Suspect in 2017 Smallville shooting convicted of homicide

Vanlen Jyru Joseph Zarris Hulleza

By Jennifer P. Rendon


The Regional Trial Court found a young man guilty of homicide over the killing of a medical technologist at Smallville Complex in Barangay San Rafael, Mandurriao, Iloilo City four years ago.

Vanlen Jyru Joseph Zarris Hulleza, who was 22 years old when the incident happened, was accused of killing 24-year-old Rey Myr Tan on Dec. 3, 2017.

Iloilo RTC Branch 29 Judge Gloria Madero handed down the guilty verdict on March 25, 2021.

Hulleza, who is now detained at the Bureau of Jail Management and Penology (BJMP)-Iloilo in Barangay Nanga, Pototan, Iloilo was “sentenced to suffer imprisonment of six (6) years and one (1) day of Prison Mayor minimum as minimum to fourteen (14) years, eight (8) months and one (1) day of Reclusion Temporal medium as maximum.”

“To conform with the prevailing jurisprudence, he is ordered to pay the heirs of Rey Myr Tan y Labayen the amount of P75,000 as civil indemnity, P75,000 as moral damages, and P209,974.06 as actual damages.”



The incident happened just a month after Tan had taken his oath as a licensed medical technologist.

Tan, a resident of 6th Street, Lawa-an Village, Barangay Balantang, Jaro, Iloilo City, died from three gunshot wounds on the head.

Police reports said Tan and several friends were walking at Smallville Complex, Iloilo City’s nightlife capital and restaurant hub at Barangay San Rafael, Mandurriao, at around 5:35 a.m. of Dec. 3 when a white car slowed down near them.

Three persons were inside the vehicle identified as a Suzuki Jimny. One of them threw a bottle at Tan’s direction.

As Tan turned his gaze to the car, he was shot three times on the head.

The car sped off while the victim’s companions took him to Iloilo Doctors’ Hospital. Tan was declared dead at around 6:25 a.m.

In a hot pursuit operation, police arrested Hulleza inside their glass and aluminum store at Sambag village, just a few hours after the incident happened.

Chief Inspector Juvy Navales, then Mandurriao police chief, noted that the vehicle’s engine was still warm when the police arrived.

“The vehicle was apparently driven and had just been parked,” she added.

Navales said Hulleza was inside the shop along with two employees Marben Ferrer of Barangay Sambag, and Medreach Luable of Barangay Gines, Janiuay, Iloilo.

“They wouldn’t let us in. When we arrived, they were holding on to some tools,” Navales said.

She suspected that the workers were about to detach the vehicle’s accessories.

Before going inside the shop, Navales said they first made a stop at the suspect’s house, which is also in Sambag village.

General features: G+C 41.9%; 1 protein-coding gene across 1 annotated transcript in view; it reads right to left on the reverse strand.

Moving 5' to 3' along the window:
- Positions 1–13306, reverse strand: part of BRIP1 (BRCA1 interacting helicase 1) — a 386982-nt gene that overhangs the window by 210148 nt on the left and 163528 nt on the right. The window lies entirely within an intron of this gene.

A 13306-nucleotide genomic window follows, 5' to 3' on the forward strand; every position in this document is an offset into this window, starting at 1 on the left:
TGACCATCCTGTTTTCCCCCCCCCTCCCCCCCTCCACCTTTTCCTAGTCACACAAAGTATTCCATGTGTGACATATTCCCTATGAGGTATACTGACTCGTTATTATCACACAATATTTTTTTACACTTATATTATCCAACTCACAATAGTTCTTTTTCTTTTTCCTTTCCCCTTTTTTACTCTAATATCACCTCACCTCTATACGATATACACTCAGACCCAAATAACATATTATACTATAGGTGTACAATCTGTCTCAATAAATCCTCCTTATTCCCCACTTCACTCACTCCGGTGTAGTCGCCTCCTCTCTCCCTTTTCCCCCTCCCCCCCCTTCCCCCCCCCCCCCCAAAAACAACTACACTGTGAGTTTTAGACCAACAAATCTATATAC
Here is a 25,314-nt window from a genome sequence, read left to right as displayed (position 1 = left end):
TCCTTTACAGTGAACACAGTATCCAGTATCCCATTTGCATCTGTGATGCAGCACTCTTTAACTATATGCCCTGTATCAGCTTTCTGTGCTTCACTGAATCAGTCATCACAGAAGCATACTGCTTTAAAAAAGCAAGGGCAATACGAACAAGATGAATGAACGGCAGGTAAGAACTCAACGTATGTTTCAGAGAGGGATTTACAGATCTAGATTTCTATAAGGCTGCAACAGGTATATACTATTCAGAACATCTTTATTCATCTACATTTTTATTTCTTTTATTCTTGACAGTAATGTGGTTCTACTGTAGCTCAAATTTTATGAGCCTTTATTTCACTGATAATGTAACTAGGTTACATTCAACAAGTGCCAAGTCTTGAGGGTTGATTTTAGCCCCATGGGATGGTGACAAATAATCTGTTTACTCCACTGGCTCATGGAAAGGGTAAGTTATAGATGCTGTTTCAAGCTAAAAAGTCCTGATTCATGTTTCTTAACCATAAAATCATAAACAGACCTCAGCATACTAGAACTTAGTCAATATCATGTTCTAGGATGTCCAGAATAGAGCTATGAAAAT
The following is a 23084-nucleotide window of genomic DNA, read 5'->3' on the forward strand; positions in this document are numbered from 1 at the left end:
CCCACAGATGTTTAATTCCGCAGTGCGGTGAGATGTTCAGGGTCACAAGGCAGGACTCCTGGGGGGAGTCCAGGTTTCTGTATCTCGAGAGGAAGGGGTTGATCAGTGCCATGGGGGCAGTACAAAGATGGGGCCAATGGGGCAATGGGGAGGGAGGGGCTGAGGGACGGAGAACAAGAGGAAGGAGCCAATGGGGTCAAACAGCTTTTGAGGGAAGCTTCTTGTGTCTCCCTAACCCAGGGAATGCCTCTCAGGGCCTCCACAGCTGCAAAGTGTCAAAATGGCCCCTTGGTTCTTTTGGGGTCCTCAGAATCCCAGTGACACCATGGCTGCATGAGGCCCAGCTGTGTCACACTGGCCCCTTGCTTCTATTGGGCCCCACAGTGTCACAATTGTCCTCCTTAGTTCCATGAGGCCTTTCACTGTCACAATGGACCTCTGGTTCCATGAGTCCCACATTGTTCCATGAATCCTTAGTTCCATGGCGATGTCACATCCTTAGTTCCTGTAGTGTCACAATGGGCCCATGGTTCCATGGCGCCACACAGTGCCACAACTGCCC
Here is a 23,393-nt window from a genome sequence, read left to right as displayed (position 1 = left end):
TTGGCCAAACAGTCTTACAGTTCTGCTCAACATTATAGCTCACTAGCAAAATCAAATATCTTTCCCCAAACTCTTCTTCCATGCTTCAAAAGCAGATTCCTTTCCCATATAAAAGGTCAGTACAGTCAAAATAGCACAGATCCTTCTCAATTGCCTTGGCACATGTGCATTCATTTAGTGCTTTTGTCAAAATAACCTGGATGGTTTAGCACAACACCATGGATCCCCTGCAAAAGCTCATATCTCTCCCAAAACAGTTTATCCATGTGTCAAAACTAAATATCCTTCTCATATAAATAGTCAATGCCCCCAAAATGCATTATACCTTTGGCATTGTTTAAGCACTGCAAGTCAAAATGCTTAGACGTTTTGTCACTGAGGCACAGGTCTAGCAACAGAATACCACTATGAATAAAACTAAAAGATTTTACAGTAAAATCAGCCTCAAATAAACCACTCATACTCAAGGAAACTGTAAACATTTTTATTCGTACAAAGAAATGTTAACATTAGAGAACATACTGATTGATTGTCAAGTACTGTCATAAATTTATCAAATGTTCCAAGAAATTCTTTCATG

“When a man peeped through the gate, I identified myself and asked if they knew of a certain Vanlen Hulleza,” Navales narrated.

The man, who allegedly looked uneasy, claimed that he did not know Hulleza and refused to talk with the police.

Shortly after, the man drove a Nissan Navara pick-up with two female companions. Police later cornered the vehicle. It turned out that the driver was no less than Hulleza’s father, Bong.

As to why he drove off, he allegedly claimed he was on his way to meet his lawyer.

“But we theorized that he could have planned to fetch his son at their shop,” Navales said.

It also puzzled police officers why the need for a lawyer when they were simply asking if Hulleza lived in the house.

Vanlen Hulleza was arrested along with workers Ferrer and Luable.

Police also filed a case for obstruction of justice against Ferrer and Luable.



Police got a breakthrough in their investigation after a closed-circuit television (CCTV) footage of a nearby establishment showed the vehicle of the gunman and his two companions, as attested by three witnesses.

“After seeing the CCTV footages, we thought that the vehicle could be a member of a group of off-roaders,” Navales said.

Investigators then asked another “off-roader” if they could identify the owner of the white Suzuki Jimny involved in the incident.

Further investigation also led to a Facebook post with the same vehicle with another person, apparently associated to the suspect.

Police were then led to Hulleza.



Hulleza’s family even asked the National Bureau of Investigation 6 (NBI-6) to conduct a parallel probe.

Bong submitted his request to NBI-6 the day after the incident happened.

Both Bong and their legal counsel attested to the alleged innocence of the suspect. Instead, they accused Tan’s group to have started a commotion before the shooting episode happened around 5:35 a.m. of Dec. 3.

They even claimed that Vanlen’s (Hulleza) arrest was a case of mistaken identity.

Prior to the shooting incident, it was the suspect who was allegedly harassed by Tan’s group.

One of the victim’s companions then allegedly flashed a dirty finger at him and threw a bottle at their vehicle. A commotion allegedly followed.

Tan’s group was allegedly armed with two firearms: a handgun and a shotgun.

According to Hulleza’s witnesses, Tan was allegedly armed and attempted to shoot Vanlen.

But their lawyer said the firearm apparently jammed. The gun was later thrown at the suspect’s direction.

But one of Vanlen’s companions allegedly got hold of the firearm and shot the victim.

If Tan’s family wanted justice, so did they, the Hullezas said.